- Pánfilo de Narváez
Pánfilo de Narváez
Pánfilo de Narváez
Born 1478 Died 1528 (aged 49–50)
Cause of death Drowning  Nationality Spanish Occupation Spanish Conquistador and Explorer Employer Spain Salary Permission to settle and rule the land from northern Mexico to the Florida peninsula Part of the series on
Spanish colonization of the Americas
History of conquest Inter caetera Pacific Northwest California Colombia Florida Guatemala Aztec Empire Inca Empire Yucatán Conquistadores Diego de Almagro Pedro de Alvarado Vasco Núñez de Balboa Sebastián de Belalcázar Francisco Vásquez de Coronado Hernán Cortés Luis de Carabajal y Cueva Juan Ponce de León Francisco de Montejo Pánfilo de Narváez Juan de Oñate Francisco de Orellana Francisco Pizarro Hernando de Soto Pedro de Valdivia
Pánfilo de Narváez (1478–1528) was a Spanish conqueror and soldier in the Americas. He is most remembered as the leader of two expeditions, one to Mexico in 1520 to oppose Hernán Cortés, and the disastrous Narváez expedition to Florida in 1527.
Birth and Family
Pánfilo de Narváez was born in Castile (in either Cuéllar or Valladolid) in 1478. He was a relative of Diego Velazquez de Cuellar, the first Spanish governor of Cuba. His nephew was Antonio Velazquez de Narváez.
Jamaica and Cuba
Narváez took part in the Spanish conquest of Jamaica in 1509. In 1511 he went to Cuba to participate in the conquest of that island under the command of Diego Velázquez de Cuéllar. He led expeditions to the eastern end of the island in the company of Bartolomé de las Casas and Juan de Grijalva. As reported by de las Casas, who was an eyewitness, Narváez presided over the infamous massacre of Caonao, where Spanish troopers put to the sword a village full of Indians who had come to meet them with offerings of food. Following the massacre, Narváez asked de las Casas, "What do you think about what our Spaniards have done?" to which de las Casas replied, "I send both you and them to the Devil!"
In 1519, Hernán Cortés led an expedition to Mexico that would eventually result in the overthrow of the Aztec Empire. In 1520, Diego Velazquez de Cuellar, the governor of Cuba, not wishing to see Cortés succeed, sent Narváez after him at the head of a large expedition of ships and Spanish troops, with instructions to bring Cortés back, dead or alive. Narváez disembarked at Veracruz, where Cortés had left behind a small garrison upon setting out with the rest of his men for the Aztec capital of Tenochtitlan. When the news of Narváez's arrival reached Cortés , the latter gathered his troops and returned to the coast, where he defeated Narváez and took him prisoner. Narváez remained a prisoner at Veracruz for approximately two years. In the meantime, the deadly disease of smallpox spread from a carrier in Narváez's party to the native population of New Spain, killing many.
Narváez was subsequently appointed adelantado of Florida by Charles V. He sailed from Sanlúcar de Barrameda on June 17, 1527, with a fleet of five ships and 600 men. The expedition arrived on the west coast of Florida in April 1528, weakened by storms and desertions. He landed with 300 men near the Rio de las Palmas—at what is currently known as the Jungle Prada Site in St. Petersburg—among hostile natives.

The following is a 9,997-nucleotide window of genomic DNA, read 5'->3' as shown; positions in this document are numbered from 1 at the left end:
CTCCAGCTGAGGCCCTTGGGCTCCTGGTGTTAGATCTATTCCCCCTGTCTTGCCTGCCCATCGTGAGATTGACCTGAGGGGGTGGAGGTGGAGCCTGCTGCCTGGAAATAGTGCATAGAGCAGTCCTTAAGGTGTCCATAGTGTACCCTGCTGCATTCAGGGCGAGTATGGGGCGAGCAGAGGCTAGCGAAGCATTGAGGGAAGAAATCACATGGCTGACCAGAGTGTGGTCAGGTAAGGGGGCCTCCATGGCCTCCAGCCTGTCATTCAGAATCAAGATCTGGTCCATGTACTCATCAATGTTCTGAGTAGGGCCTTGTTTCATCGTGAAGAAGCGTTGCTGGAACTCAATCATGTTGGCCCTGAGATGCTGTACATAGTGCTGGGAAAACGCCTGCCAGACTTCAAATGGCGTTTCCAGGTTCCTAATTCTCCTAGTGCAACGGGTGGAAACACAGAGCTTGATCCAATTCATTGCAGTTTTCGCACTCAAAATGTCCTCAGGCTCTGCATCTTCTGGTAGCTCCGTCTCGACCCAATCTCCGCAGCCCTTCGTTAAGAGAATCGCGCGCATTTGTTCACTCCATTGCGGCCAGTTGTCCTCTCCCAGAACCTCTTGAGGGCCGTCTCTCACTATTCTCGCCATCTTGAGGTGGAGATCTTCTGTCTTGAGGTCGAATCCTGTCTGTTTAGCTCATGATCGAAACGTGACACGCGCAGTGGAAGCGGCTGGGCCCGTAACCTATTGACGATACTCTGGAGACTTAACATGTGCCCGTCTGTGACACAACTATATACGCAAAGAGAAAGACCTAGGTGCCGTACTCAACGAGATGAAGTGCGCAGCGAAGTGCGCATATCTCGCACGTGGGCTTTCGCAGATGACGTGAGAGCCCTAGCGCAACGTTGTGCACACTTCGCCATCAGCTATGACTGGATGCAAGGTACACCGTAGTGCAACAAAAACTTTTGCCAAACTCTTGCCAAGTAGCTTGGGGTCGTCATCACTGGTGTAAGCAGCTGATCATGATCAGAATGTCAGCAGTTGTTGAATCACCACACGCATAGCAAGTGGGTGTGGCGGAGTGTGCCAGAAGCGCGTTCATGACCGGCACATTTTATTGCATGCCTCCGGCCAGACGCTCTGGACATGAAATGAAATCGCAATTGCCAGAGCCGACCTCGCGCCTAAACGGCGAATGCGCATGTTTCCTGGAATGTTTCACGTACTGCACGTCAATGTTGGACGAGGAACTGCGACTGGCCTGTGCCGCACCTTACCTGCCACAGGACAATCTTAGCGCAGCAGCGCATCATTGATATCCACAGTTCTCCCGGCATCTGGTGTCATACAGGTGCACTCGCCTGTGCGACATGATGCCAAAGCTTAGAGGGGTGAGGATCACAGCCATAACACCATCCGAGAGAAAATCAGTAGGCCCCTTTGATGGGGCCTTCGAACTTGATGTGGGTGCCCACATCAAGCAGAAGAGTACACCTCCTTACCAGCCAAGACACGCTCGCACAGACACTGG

From there, his expedition marched northward through interior Florida until it reached the territory of the powerful Apalachee Indians. Unable to find the gold and other riches he sought and tired of the hostilities with the Indians, Narváez ordered the construction of four rafts to return to the sea from the interior. He intended to rejoin the ships and continue to Mexico, but the vessels were destroyed in a storm. Narváez and almost all the members of his expedition died. The storm wrecked two of the four rafts. The 86 who survived the storm began an overland trek for Mexico. Starvation claimed most of their lives. Only four men survived the trek including Álvar Núñez Cabeza de Vaca and the Berber slave Estevanico (Estebanico)
Cabeza de Vaca wrote a narration entitled Naufragios (Castaways), in which he described the journey made by these four survivors on foot across the present day southeastern United States. This trek took eight years before they arrived in Culiacán (Sinaloa), where they found a Spanish settlement.
- ^ a b c Alchin, Linda K., "Panfilo de Narvaez", Elizabethan Era, http://www.elizabethan-era.org.uk/panfilo-de-narvaez.htm, retrieved June 17, 2010
- ^ a b c "The Misadventures of Pánfilo de Narváez and Nuñez de Cabeza de Vaca", A Short History of Florida (Tampa: University of South Florida), http://fcit.usf.edu/florida/lessons/narvaez/narvaez1.htm, retrieved June 17, 2010
- ^ de las Casas, Bartolomé, Historia de las Indias (Spanish), Book III, Ch. 29–30.
- ^ del Castillo, Bernal Díaz, Historia verdadera de la conquista de la Nueva España, Ch. CIX ff.
- Maura, Juan Francisco (2008) (in Spanish). "El Gran Burlador de Ámerica: Alvar Núñez Cabeza de Vaca". Parnaseo-Lemir. Valencia:Universidad de Valencia. ISSN 1579-735X.
- "Pánfilo de Narváez". Encyclopedia of World Biography. Vol. 11. 2nd ed. Detroit: Gale, 2004. p. 315.
- Reséndez, Andrés (2007). A Land So Strange: The Epic Journey of Cabeza de Vaca. Basic Books, Perseus. ISBN 978-0-465-06840-1
- Schneider, Paul (2006). Brutal Journey: The Epic Story of the First Crossing of North America. Henry Holt. ISBN 978-0-8050-6835-1
- "Cabeza de Vaca's Trail with Pánfilo de Narváez in North America"
- "Alvar Nuñez Cabeza de Vaca". The West. PBS.
- Biography of Pánfilo de Narváez. About.com.
- Historia de las Indias. Bartolome de las Casas.
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